Date of Award


Degree Type


Degree Name

Doctor of Philosophy in Pharmaceutical Sciences


Interdepartmental Program

First Advisor

Christopher T. Rhodes


Accurate, precise, sensitive and reproducible experimental protocols using high pressure liquid chromatographic assay techniques (HPLC) have of solutes across liquid membranes. A simple model, previously developed by Rhodes and co-workers, used to describe the kinetics of solute transport across liquid membranes was evaluated and some formulation aspects of emulsions for use as liquid membranes were studied.

The removal of solutes from an external aqueous phase by a liquid membrane was found to be influenced by a number of factors including initial solute concentration, pH of the external aqueous phase, and temperature of the system. As the initial concentration of solute increased, the apparent transport rate constants decreased. This was observed for both single and multicomponent systems. Increasing the pH of the external aqueous phase resulted in reduced transport rate constants for salicylic acid. This is in agreement with the pH-partition theory. An attempt was made to predict the uptake of salicylic acid as a function of pH using a Computer Simulation Modeling Program. Lack of quantitative agreement between experimental and predicted data is attributed to the complexity of the systems and insufficiency of the model. Salicylic acid uptake increased as a function of temperature in apparent agreement with the Arrhenius equation. Similarly, the uptake of phenobarbital by a liquid membrane system appears to obey the Arrhenius relationship until a “critical” temperature or temperature range was reached (about 43°C). Above the critical temperature, the transport rates of phenobarbital decreased as temperature was increased. Increasing the viscosity of the liquid membrane at the critical temperature did not help to improve transport at this temperature range.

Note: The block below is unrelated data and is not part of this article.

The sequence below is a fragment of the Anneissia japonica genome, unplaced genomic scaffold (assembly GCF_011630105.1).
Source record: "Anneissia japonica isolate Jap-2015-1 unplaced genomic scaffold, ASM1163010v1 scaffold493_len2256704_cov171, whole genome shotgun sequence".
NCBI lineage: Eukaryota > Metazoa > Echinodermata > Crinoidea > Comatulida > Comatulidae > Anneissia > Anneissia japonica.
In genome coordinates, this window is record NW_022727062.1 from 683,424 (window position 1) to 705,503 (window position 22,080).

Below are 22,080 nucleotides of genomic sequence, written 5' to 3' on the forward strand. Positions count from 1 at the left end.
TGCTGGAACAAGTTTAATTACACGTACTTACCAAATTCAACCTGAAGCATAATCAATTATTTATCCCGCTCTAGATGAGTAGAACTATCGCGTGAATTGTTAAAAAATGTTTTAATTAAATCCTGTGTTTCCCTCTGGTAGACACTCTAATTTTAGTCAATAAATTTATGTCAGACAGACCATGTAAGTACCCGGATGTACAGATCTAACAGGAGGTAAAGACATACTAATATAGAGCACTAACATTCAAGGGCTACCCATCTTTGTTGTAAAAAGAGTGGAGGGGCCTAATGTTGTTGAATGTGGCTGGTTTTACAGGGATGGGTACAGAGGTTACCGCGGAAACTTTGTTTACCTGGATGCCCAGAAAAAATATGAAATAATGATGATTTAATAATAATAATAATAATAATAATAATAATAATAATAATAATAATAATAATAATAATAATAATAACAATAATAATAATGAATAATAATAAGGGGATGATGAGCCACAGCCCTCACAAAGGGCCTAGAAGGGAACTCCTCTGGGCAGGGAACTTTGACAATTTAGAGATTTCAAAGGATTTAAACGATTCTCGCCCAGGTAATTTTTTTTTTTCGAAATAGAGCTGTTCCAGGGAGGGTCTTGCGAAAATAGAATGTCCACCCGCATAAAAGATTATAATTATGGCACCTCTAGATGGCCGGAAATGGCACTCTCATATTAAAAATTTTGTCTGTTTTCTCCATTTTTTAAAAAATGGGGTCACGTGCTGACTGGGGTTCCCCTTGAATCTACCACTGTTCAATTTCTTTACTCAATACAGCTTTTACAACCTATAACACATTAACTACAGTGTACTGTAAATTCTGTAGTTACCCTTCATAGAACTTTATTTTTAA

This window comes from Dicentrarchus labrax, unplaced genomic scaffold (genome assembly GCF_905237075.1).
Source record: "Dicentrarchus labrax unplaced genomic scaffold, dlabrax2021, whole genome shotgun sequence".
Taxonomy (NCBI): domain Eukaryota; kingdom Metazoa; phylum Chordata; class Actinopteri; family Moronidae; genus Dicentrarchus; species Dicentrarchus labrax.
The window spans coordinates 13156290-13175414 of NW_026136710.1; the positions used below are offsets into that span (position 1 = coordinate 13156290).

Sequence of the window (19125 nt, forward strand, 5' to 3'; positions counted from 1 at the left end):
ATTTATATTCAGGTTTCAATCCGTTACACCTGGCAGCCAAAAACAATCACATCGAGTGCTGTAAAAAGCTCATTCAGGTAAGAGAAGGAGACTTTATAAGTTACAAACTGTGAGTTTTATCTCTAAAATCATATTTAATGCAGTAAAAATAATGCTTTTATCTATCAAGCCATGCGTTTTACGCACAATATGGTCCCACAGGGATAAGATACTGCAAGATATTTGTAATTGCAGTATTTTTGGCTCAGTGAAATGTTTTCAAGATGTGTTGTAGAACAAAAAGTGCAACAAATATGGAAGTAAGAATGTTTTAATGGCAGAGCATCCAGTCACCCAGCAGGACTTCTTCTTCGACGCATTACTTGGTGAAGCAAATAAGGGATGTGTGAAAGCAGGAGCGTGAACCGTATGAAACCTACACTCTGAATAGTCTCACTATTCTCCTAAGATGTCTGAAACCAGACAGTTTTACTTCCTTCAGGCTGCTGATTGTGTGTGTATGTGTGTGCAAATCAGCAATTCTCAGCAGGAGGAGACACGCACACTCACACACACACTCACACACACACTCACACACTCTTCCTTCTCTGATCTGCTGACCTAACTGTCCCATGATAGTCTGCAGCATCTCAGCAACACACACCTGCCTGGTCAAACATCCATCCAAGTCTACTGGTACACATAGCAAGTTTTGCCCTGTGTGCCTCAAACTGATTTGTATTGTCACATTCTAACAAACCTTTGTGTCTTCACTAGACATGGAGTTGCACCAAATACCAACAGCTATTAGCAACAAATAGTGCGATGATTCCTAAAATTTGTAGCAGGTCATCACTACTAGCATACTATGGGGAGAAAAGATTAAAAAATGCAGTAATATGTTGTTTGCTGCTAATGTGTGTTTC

Alterations in the physical properties of liquid membranes resulted in changes in the rate of solute uptake. Increasing viscosity and oil/ water ratio both resulted in reduced transport rate constants for the uptake of solutes. These effects can be readily interpreted using classical diffusion theory. Liquid membranes which were frozen and thawed were satisfactorily used for drug removal indicating the surprising robustness of these systems.

Studies reported in this thesis indicate that previous use of liquid membranes for solute transport does not materially affect their further use as sinks. These systems also demonstrated the ability to remove simultaneously two solutes from a multicomponent system at rates which were of the same magnitude as that measured in one solute systems.

Method of manufacture and appropriate surfactant blends were determined to be key factors in the development of emulsions for use as liquid membranes formulated using only Generally Regarded As Safe components (GRAS). Liquid membrane systems prepared by the investigator using only GRAS components would need substantial further development work before commercialization could be effected; however, they do appear to merit additional studies for a number of possible pharmaceutical uses.



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